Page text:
No Liability for Fall on Defective Sidewalk

This is a good example of why lawyers need to develop (and use!) checklists for trial.  When you file suit after a fall on a defective sidewalk, you need to be sure you can elicit testimony not just that the sidewalk was defective but that it caused the fall…

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Sometimes a slip and fall is really just a slip and fall…

The doctrine of res ipsa loquitur is a rule of evidence intended to assist the plaintiff who has no direct evidence of negligence by providing a way to have  circumstantial evidence considered when a plaintiff is trying to proof negligence.  The doctrine won’t save a case where there is simply no evidence of negligence, though. [Read more…]

Injured Patron Can’t Sue; Membership Agreement Waived Right

An exculpatory clause waives the right to sue.  A recent Court of Appeals case shows that it the waiver can be far broader than you may realize.  [Read more…]

Premises Liability Case Falls Short

Premises liability cases are often difficult, and the recent case of Mooney v. Genuine Parts Company d/b/a National Automotive Assoc illustrates [Read more…]

Court of Appeals Opinion Gives Guidance on Slip and Fall Cases

The recent Tennessee Court of Appeals opinion in Brown v. Mercer-Defriese  provides an excellent outline for proof to be presented in a premises liability action involving allegations of an unreasonably dangerous step.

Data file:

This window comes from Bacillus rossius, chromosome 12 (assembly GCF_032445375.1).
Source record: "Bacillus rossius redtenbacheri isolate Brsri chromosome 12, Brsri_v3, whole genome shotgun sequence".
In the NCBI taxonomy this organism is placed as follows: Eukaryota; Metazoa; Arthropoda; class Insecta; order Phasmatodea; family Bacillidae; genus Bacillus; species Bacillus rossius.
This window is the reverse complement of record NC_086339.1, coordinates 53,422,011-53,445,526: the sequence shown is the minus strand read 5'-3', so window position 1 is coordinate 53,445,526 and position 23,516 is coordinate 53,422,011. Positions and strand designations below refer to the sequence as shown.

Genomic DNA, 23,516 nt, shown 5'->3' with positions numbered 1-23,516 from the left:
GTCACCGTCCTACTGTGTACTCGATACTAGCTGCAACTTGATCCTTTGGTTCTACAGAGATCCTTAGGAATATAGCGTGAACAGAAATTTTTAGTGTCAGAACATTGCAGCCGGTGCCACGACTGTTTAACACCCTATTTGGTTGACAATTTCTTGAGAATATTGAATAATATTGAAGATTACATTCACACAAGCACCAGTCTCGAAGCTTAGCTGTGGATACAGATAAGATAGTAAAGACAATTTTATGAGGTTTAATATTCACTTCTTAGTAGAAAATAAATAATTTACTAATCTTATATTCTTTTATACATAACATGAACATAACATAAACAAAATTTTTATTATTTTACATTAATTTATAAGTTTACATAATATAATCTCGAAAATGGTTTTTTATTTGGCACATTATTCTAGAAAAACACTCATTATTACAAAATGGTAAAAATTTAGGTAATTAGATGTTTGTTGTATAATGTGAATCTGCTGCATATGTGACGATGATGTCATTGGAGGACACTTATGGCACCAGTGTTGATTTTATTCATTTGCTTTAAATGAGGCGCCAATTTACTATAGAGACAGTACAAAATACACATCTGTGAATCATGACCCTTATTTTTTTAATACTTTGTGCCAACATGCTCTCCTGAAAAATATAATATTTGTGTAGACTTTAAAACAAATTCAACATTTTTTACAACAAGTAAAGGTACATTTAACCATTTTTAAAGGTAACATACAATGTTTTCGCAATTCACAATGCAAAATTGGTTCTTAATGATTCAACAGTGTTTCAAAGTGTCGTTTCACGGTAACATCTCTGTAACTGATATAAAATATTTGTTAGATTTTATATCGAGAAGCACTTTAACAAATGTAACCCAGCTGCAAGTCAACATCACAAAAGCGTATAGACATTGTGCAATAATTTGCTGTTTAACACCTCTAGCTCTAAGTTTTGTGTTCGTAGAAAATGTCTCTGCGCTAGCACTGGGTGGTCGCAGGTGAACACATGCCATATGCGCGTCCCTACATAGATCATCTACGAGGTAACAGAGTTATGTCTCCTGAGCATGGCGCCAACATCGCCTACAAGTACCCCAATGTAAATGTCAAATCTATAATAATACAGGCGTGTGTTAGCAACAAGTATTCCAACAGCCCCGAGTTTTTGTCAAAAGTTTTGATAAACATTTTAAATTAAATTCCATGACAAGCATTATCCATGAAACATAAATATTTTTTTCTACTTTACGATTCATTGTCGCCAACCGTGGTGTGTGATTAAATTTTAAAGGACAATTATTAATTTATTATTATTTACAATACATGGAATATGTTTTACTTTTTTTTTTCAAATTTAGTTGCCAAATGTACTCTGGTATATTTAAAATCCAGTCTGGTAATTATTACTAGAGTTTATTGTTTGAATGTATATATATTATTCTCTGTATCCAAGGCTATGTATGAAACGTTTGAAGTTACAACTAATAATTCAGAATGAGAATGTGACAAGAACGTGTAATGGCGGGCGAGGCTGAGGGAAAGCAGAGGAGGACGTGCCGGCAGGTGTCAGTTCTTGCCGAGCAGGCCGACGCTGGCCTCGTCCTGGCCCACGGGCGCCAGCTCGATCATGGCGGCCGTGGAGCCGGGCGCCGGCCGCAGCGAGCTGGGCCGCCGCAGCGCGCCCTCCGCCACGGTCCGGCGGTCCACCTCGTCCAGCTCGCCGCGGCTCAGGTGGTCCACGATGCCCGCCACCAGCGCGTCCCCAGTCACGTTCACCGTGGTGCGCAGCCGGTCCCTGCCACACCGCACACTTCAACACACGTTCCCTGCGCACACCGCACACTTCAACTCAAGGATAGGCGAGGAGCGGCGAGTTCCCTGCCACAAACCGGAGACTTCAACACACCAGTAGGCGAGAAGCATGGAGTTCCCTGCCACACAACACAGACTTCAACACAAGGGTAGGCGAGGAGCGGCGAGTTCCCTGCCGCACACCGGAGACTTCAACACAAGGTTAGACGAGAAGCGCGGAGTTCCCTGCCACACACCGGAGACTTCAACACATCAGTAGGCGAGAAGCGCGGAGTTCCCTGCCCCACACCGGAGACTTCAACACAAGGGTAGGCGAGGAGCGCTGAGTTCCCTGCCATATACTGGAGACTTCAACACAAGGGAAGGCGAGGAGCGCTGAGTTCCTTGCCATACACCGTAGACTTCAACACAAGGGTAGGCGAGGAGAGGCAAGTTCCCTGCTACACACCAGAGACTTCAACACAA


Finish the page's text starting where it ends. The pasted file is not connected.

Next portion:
Nancy Brown, was at a rental property owned by Nancy Mercer-Defriese and Spencer Defriese, viewing the property as a prospective tenant. She tripped over a three-inch “step” or “threshold,” and as a result suffered serious injuries including a broken hip and femur. She then filed a premises liability action, alleging that the step was an unreasonably dangerous and defective condition that caused her to fall.

A jury trial occurred. Plaintiff presented her own testimony and the testimony of a professional engineer, Clarkson Lee Mason. In addition to their own testimony, Defendants presented the testimony of Tim Dodd, a professional engineer, and Dallas Y. Rucker, the building official for the City of Chattanooga.

At the close of the proof, Defendants moved for a directed verdict, which the trial court granted. The trial court found that it was not reasonably foreseeable under the circumstances that Plaintiff would trip over the step and further found that the condition of the step was open and obvious and should have been seen by Plaintiff. Lastly, the trial court found that there was no duty to warn the Plaintiff of the condition of the step.  Ms. Brown appealed.

Ruling:

The sole issue on appeal was whether the trial court erred in granting a directed verdict for the Defendants. The Court characterized the “fundamental” issue as whether Plaintiff presented sufficient evidence from which a juror could reasonably find that the step was unreasonably dangerous or defective. The Court held that Plaintiff did submit such evidence. [Read more…]